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Handmaid's Tale Novel Reading

Offred, in Margaret Atwood’s disturbing novel The Handmaid’s Tale says, “But who can remember pain once it’s over? All that remains of it is a shadow, not in the mind even, in the flesh. Pain marks you, but too deep to see. Out of sight, out of mind.” The society of Gilead causes the aforementioned pain and demoralization by using women’s bodies as political instruments. Similar to Atwood’s novel, today’s men put immense pressure on women to be a certain way, give them children, and take care of the home and the like.

In Atwood’s novel, The Handmaid’s Tale, she examines the theme of demoralization of women through graphic predictions of what women’s futures may look like.

In 1 Corinthians 6: 19-20, the Bible states, “Or do you not know that your body is a temple of the Holy Spirit within you, whom you have from God? You are not your own, for you were bought with a price.

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So glorify God in your body.” In The Handmaid’s Tale, the society influences the citizens, like Ofglen, differently. The society wrongfully manipulates women to use their bodies for what the government decides is right, not what God planned for their bodies. Through this wrongful use, women have once again become less superior to men and treated more like an object than a person. Also in Corinthians 6:18, the Bible states, “Flee from sexual immorality. Every other sin a person commits is outside the body, but the sexually immoral person sins against his own body.

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” The government in The Handmaid’s tale encouraged sexual immorality by passing the handmaids from man to man, ruining the women’s purity and demoralizing their bodies by using them purely for reproduction methods.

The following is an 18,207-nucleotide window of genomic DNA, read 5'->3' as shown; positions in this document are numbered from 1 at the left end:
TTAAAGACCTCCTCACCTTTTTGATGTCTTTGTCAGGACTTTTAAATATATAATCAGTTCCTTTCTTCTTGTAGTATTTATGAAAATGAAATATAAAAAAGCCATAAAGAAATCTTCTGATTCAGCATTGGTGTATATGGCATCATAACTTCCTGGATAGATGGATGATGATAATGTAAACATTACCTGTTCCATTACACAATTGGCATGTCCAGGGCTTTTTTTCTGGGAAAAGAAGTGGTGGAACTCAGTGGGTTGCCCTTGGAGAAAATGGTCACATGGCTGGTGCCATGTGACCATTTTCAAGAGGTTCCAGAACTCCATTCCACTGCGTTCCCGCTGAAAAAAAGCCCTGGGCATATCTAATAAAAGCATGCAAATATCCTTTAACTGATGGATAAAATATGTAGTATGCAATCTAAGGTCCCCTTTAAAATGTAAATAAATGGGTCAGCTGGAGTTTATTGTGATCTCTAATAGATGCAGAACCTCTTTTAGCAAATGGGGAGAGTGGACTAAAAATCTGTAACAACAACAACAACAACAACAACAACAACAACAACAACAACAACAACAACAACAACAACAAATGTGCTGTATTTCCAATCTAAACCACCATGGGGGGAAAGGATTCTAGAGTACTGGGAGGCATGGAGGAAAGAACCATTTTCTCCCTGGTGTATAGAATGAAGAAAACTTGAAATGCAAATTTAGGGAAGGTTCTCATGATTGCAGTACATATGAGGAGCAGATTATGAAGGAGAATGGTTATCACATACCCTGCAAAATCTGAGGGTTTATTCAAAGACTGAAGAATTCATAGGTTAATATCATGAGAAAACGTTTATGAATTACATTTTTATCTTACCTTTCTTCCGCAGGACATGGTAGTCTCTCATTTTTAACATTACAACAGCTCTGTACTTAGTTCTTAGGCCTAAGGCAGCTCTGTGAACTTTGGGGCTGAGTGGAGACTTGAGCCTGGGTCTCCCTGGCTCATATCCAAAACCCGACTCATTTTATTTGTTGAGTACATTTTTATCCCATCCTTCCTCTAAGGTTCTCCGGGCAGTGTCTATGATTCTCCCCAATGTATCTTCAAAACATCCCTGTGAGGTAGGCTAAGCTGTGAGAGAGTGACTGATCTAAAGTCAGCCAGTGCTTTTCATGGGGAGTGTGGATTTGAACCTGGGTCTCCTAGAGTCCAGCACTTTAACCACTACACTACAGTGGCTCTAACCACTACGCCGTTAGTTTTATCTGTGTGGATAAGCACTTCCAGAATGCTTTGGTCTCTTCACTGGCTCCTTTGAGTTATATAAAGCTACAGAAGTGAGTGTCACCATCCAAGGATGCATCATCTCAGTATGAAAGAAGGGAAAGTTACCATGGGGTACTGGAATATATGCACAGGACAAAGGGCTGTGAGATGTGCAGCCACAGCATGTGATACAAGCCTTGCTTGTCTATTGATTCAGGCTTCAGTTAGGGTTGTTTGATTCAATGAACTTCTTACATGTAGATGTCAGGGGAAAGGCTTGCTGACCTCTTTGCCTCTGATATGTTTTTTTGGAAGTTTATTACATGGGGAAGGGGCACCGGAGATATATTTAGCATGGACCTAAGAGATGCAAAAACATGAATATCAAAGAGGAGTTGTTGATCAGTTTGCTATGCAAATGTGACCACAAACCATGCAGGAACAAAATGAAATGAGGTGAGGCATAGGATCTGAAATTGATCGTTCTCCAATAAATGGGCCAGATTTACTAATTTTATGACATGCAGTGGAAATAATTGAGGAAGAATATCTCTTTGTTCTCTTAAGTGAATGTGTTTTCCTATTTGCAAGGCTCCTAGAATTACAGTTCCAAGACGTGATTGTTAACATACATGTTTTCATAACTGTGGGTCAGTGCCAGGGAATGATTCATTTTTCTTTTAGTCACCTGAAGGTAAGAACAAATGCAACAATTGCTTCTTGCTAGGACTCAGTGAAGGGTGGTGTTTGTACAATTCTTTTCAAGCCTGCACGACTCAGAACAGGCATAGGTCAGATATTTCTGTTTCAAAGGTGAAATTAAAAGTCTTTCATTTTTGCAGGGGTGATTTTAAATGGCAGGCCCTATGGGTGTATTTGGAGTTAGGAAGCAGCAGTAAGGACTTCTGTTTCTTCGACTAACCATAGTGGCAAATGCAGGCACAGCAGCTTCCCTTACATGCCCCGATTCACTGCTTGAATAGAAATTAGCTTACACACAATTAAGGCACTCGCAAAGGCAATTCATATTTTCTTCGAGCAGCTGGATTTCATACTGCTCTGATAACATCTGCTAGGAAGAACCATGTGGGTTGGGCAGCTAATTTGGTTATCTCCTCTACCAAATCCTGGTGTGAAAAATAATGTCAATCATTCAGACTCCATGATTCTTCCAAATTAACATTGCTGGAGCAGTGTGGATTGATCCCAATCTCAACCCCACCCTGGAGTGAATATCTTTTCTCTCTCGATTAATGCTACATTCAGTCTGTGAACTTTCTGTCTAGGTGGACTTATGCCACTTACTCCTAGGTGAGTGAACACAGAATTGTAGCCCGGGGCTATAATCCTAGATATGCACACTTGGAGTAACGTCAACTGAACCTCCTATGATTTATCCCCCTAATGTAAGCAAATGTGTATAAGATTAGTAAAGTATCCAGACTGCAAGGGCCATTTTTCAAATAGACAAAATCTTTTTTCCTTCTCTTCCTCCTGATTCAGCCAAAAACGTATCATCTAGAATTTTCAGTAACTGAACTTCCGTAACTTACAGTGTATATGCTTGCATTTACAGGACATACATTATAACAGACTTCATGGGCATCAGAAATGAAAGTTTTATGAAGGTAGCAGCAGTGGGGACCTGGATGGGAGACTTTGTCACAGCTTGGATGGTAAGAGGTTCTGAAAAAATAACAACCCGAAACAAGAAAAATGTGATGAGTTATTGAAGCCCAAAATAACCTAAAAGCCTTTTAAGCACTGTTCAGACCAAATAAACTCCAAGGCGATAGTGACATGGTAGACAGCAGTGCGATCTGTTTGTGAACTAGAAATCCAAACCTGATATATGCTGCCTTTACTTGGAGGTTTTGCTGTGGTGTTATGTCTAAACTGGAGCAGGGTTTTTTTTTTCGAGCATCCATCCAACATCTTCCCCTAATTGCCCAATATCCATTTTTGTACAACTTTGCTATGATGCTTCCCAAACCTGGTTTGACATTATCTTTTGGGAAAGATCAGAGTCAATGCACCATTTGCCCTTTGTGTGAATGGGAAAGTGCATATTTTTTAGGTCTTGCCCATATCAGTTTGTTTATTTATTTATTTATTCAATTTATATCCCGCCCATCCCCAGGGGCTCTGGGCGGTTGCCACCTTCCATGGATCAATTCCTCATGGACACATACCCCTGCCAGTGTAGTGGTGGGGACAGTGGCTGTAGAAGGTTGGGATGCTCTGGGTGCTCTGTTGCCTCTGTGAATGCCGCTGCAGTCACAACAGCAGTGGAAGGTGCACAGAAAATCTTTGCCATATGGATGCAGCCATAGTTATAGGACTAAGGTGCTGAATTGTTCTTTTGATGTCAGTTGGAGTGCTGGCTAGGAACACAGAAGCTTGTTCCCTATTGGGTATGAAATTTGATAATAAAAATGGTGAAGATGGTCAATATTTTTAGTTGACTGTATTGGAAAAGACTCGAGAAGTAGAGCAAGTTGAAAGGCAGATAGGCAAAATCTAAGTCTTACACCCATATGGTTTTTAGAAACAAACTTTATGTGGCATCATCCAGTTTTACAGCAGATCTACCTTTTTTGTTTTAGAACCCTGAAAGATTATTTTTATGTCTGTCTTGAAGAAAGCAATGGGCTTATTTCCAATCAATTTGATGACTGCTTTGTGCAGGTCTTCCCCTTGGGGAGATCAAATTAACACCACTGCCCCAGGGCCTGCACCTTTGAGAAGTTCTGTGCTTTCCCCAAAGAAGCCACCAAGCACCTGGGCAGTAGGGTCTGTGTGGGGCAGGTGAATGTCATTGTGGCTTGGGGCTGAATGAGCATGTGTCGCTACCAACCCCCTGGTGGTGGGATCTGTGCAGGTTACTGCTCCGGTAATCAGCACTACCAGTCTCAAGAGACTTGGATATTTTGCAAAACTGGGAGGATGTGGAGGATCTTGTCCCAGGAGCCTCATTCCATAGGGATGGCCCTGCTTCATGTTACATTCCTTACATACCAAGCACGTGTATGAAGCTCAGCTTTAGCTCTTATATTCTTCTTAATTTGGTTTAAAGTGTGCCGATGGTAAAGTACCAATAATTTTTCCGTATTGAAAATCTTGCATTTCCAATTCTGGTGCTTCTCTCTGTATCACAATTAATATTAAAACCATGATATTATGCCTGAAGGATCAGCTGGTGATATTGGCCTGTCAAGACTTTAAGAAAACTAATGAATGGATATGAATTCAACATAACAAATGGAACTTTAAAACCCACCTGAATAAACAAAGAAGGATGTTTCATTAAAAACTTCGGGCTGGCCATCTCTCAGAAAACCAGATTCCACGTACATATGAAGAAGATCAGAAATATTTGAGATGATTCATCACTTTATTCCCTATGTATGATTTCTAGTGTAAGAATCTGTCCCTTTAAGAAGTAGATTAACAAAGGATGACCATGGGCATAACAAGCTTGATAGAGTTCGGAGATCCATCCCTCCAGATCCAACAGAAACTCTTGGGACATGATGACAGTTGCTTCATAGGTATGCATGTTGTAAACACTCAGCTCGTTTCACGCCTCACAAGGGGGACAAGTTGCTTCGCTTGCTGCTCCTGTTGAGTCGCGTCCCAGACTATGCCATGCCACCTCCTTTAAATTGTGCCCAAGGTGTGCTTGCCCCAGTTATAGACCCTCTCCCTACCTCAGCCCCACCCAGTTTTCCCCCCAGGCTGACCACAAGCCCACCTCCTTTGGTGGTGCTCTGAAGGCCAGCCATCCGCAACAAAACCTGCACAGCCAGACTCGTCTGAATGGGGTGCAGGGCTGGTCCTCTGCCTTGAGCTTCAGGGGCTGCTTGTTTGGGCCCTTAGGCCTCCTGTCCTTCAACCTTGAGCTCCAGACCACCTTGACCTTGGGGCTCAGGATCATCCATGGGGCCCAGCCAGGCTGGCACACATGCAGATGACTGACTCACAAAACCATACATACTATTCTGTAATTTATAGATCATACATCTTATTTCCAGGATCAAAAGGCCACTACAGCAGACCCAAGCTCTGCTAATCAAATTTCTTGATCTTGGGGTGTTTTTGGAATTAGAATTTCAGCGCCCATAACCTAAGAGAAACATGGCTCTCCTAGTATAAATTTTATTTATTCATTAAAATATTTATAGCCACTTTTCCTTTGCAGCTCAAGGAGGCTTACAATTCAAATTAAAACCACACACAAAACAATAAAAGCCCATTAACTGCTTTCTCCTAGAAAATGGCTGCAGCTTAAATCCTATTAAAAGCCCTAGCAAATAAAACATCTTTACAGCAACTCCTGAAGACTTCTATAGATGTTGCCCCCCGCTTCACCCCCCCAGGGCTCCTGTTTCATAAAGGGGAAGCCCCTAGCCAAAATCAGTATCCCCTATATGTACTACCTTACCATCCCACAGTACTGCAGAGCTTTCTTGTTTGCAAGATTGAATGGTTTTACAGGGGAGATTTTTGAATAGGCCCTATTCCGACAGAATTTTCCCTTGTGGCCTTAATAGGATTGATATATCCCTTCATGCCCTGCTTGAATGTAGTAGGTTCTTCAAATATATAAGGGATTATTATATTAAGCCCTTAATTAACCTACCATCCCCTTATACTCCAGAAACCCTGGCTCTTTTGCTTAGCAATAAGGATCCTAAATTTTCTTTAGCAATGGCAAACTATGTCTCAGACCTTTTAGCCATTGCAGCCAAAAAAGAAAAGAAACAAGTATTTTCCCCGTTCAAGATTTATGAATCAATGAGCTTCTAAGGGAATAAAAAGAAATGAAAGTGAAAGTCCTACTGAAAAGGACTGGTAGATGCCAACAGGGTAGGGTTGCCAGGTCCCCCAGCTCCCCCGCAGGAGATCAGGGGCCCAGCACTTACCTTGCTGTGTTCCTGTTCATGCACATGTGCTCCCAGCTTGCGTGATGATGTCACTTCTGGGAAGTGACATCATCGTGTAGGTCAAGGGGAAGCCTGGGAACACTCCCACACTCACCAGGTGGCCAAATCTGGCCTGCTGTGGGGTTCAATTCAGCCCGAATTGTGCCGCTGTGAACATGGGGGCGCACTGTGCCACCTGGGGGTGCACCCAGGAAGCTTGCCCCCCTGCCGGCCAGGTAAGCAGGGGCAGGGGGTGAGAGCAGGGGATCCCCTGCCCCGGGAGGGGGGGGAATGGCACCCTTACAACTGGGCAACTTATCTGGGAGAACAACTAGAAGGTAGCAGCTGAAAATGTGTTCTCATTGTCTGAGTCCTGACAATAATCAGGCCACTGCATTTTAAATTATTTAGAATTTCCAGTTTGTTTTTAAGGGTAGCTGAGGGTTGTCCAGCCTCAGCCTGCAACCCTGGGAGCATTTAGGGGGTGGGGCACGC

In the time period of The Handmaid’s Tale, the demoralization of women was normal and accepted, but even the supporters of the demoralization remembered the time when women weren’t being passed from man to man to reproduce and were respected and upheld in society. In today’s society most of the biblical morals are upheld and for the most part, women are equal with men. Women aren’t forced to move from man to man for reproduction purposes and they have the choice of whom they will marry and reproduce with. The true purpose of a woman is to be the man’s equal and to provide in her what the man doesn’t have. The Handmaid’s Tale portrays women in a demoralizing way, giving them no choices, freedom, or say.

The government in The Handmaid’s Tale enforced the demoralization of women in Gilead. The original government was overthrown by a group of totalitarian men who enforced the laws that began the demoralization of the women. The government then takes complete control of everyone, making Gilead more like a communist country than democratic America. The Constitution is completely thrown out, taking away citizens, especially women’s, freedom and rights. Most of the men are completely obedient and support the government’s treatment of women. Even when the commander broke the rules and took Offred out, he made sure that she still understood he has complete and total control over her. Demoralization was in full effect, and there was no escaping it.